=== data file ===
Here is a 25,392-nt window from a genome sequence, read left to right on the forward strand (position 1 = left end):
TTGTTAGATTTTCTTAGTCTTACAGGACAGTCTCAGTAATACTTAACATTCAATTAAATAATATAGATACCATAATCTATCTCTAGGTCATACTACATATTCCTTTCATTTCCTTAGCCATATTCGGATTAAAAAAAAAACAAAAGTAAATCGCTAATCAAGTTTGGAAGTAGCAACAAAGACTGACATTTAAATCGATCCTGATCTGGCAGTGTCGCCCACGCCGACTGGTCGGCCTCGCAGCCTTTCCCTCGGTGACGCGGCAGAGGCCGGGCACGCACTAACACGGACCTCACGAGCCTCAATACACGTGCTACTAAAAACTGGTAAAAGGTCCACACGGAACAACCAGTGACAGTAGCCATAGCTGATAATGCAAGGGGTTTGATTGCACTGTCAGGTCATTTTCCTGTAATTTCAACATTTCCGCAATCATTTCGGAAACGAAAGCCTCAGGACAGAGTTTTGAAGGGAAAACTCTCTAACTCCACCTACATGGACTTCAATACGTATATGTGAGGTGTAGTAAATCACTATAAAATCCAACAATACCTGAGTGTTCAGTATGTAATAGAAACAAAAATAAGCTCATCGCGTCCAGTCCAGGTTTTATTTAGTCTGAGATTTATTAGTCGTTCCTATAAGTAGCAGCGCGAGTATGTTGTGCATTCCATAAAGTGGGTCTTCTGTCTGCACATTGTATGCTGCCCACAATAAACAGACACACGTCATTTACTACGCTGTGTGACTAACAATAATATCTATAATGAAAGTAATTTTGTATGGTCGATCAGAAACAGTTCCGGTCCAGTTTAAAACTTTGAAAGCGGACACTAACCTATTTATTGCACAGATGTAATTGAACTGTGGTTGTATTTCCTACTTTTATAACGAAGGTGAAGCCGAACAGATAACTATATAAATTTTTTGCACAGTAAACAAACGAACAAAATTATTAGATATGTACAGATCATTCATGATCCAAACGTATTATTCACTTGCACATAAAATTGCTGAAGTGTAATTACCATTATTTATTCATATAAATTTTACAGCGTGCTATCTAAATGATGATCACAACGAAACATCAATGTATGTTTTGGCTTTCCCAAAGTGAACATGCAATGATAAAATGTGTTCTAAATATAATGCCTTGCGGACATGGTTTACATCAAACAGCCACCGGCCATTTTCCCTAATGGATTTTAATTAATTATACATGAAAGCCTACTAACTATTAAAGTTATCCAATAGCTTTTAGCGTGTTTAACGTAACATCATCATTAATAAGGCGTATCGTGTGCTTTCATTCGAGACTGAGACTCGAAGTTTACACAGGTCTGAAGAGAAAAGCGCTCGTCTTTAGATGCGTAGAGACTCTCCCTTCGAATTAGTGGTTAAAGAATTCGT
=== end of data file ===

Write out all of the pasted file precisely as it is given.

Here is a 25,392-nt window from a genome sequence, read left to right on the forward strand (position 1 = left end):
TTGTTAGATTTTCTTAGTCTTACAGGACAGTCTCAGTAATACTTAACATTCAATTAAATAATATAGATACCATAATCTATCTCTAGGTCATACTACATATTCCTTTCATTTCCTTAGCCATATTCGGATTAAAAAAAAAACAAAAGTAAATCGCTAATCAAGTTTGGAAGTAGCAACAAAGACTGACATTTAAATCGATCCTGATCTGGCAGTGTCGCCCACGCCGACTGGTCGGCCTCGCAGCCTTTCCCTCGGTGACGCGGCAGAGGCCGGGCACGCACTAACACGGACCTCACGAGCCTCAATACACGTGCTACTAAAAACTGGTAAAAGGTCCACACGGAACAACCAGTGACAGTAGCCATAGCTGATAATGCAAGGGGTTTGATTGCACTGTCAGGTCATTTTCCTGTAATTTCAACATTTCCGCAATCATTTCGGAAACGAAAGCCTCAGGACAGAGTTTTGAAGGGAAAACTCTCTAACTCCACCTACATGGACTTCAATACGTATATGTGAGGTGTAGTAAATCACTATAAAATCCAACAATACCTGAGTGTTCAGTATGTAATAGAAACAAAAATAAGCTCATCGCGTCCAGTCCAGGTTTTATTTAGTCTGAGATTTATTAGTCGTTCCTATAAGTAGCAGCGCGAGTATGTTGTGCATTCCATAAAGTGGGTCTTCTGTCTGCACATTGTATGCTGCCCACAATAAACAGACACACGTCATTTACTACGCTGTGTGACTAACAATAATATCTATAATGAAAGTAATTTTGTATGGTCGATCAGAAACAGTTCCGGTCCAGTTTAAAACTTTGAAAGCGGACACTAACCTATTTATTGCACAGATGTAATTGAACTGTGGTTGTATTTCCTACTTTTATAACGAAGGTGAAGCCGAACAGATAACTATATAAATTTTTTGCACAGTAAACAAACGAACAAAATTATTAGATATGTACAGATCATTCATGATCCAAACGTATTATTCACTTGCACATAAAATTGCTGAAGTGTAATTACCATTATTTATTCATATAAATTTTACAGCGTGCTATCTAAATGATGATCACAACGAAACATCAATGTATGTTTTGGCTTTCCCAAAGTGAACATGCAATGATAAAATGTGTTCTAAATATAATGCCTTGCGGACATGGTTTACATCAAACAGCCACCGGCCATTTTCCCTAATGGATTTTAATTAATTATACATGAAAGCCTACTAACTATTAAAGTTATCCAATAGCTTTTAGCGTGTTTAACGTAACATCATCATTAATAAGGCGTATCGTGTGCTTTCATTCGAGACTGAGACTCGAAGTTTACACAGGTCTGAAGAGAAAAGCGCTCGTCTTTAGATGCGTAGAGACTCTCCCTTCGAATTAGTGGTTAAAGAATTCGT